08:17pm Tuesday 12 December 2017

Study offers clue to how cells are programmed

Stem cells: Study offers clues to how they are programmed

A landmark international study involving University of Queensland researchers has discovered how human and mammal cells develop specialised functions.

UQ’s Australian Institute of Bioengineering and Nanotechnology Associate Professor Christine Wells said  the FANTOM5 consortium research would help scientists better understand human development disorders and how bodies respond to stress or infection.

“Human life begins from a single fertilised egg which divides repeatedly to form all the different types of cells a body requires to function,” Dr Wells said.

“The FANTOM5 (Functional Annotation of the Mammalian Genome ) team appears to have uncovered a key part of the puzzle about how cells differentiate to perform different functions and develop into more specialised cell types, such as brain cells, blood cells or muscle cells.”

The team showed that when cells turn on new genes, this process starts from enhancer regions, a type of DNA “switch” and key regulatory elements throughout the genome.  

“We knew enhancers played a role in development, but this research shows they are much more dynamic than initially thought, and are responsible for activating a cell to react to its environment,” Dr Wells said.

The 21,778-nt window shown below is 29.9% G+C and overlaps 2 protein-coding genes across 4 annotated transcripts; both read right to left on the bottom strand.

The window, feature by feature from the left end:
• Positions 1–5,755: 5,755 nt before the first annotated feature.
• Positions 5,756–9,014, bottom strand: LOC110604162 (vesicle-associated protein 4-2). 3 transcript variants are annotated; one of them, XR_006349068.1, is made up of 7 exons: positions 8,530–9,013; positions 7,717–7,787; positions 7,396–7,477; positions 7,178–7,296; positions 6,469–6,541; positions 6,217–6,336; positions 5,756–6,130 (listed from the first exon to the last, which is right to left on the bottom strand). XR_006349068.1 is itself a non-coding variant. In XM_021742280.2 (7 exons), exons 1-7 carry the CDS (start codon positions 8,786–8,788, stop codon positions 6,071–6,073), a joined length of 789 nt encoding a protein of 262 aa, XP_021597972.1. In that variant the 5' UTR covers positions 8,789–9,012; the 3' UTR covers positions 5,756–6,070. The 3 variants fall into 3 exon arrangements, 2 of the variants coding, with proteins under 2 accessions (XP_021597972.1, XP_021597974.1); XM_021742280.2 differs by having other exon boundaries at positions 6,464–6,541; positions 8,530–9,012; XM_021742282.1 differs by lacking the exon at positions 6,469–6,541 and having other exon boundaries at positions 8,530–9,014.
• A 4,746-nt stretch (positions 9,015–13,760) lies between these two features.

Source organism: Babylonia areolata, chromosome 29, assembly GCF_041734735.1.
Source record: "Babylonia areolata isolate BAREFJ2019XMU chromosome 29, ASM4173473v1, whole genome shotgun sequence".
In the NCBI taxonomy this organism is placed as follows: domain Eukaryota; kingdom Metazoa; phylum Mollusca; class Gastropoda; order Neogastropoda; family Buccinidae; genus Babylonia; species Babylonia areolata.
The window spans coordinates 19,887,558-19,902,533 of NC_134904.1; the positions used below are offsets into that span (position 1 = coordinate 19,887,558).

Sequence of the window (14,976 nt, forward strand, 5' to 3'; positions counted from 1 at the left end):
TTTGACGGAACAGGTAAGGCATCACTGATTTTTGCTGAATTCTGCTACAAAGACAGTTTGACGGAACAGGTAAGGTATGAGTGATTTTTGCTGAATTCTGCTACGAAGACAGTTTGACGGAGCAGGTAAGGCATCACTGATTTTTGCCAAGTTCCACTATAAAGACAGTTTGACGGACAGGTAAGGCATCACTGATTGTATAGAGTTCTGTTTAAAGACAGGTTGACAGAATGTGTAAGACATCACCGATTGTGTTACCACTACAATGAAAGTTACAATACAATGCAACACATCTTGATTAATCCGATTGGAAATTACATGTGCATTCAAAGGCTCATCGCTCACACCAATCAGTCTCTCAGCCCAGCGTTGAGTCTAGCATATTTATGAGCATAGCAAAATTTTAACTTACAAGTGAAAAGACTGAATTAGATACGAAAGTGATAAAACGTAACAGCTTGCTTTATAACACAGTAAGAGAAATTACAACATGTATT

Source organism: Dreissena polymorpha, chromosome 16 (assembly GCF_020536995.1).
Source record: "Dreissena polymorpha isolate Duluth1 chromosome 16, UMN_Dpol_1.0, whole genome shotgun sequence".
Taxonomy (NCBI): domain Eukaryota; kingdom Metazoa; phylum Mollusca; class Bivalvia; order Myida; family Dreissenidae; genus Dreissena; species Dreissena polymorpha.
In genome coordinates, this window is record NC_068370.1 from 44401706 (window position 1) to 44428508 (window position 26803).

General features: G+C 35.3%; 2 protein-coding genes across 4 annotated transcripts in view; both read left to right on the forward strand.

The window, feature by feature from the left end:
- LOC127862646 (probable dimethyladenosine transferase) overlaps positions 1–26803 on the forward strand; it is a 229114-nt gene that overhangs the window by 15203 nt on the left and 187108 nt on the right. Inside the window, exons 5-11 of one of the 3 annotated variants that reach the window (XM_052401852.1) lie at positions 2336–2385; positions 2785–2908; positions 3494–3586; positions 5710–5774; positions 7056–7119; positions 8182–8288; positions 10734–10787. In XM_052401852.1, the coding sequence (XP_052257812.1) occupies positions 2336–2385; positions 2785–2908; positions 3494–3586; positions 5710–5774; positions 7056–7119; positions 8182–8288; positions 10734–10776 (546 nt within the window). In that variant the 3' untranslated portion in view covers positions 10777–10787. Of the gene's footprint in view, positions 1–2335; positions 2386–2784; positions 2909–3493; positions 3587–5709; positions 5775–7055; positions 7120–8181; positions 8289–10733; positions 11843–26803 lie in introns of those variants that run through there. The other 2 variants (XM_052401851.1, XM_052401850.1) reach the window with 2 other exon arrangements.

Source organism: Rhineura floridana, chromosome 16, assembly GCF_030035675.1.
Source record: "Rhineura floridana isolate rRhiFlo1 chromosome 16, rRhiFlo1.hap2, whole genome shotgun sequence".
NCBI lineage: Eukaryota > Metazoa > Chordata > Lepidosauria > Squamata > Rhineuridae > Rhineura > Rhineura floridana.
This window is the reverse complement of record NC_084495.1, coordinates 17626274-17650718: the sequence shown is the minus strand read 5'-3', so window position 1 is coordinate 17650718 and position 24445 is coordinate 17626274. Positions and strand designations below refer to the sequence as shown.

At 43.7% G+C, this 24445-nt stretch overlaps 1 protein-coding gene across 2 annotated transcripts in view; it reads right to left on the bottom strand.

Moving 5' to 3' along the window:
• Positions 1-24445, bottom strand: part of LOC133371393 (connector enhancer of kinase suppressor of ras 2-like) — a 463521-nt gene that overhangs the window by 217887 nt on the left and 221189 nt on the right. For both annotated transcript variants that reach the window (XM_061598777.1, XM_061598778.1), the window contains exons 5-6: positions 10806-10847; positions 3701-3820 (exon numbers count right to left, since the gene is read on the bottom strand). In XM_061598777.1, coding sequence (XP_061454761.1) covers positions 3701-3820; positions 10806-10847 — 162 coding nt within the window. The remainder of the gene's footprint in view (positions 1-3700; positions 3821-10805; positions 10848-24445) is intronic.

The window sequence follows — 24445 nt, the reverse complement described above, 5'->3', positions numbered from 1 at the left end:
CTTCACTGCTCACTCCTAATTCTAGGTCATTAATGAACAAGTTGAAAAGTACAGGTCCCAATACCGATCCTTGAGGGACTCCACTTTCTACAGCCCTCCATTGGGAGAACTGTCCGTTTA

Australian Institute of Bioengineering and Nanotechnology's Associate Professor Christine Wells

The research examined 19 human cell types and 14 mouse cell types and showed that the enhancers activate a specific type of regulatory gene.

“The regulatory gene has the ability to activate other genes over time, forming a cascade of changes,” Dr Wells said.

“These patterns were shared across all the different types of cells studied.”

Dr Wells said the study would inform future medical research.

“We are just beginning to understand the implications of this finding,” she said. “This is one part of a very complex puzzle of life,” she said.

Stem cell researcher Professor Ernst Wolvetang, also from UQ’s Australian Institute of Bioengineering and Nanotechnology, said the findings were an important part of the puzzle in understanding how human bodies worked in health and disease.

The research is published here in Science.

Other Australian-based scientists involved in this work were FANTOM5 project scientific coordinator Professor Alistair Forrest at the Harry Perkins Institute of Medical Research; Western Australian chief scientist Professor Peter Klinken; Dr Louise Winteringham at the Harry Perkins Institute of Medical Research; and Dr Timo Lassmann at the Telethon Kids Institute.

FANTOM is an international research consortium established in 2000 at RIKEN, Japan’s largest research institute for basic and applied research.

Media: Margaret Puls, AIBN, 07 3346 3962, 0419578356, m.puls@uq.edu.au; Christine Wells, +61 7 334 63853, c.wells@uq.edu.au.


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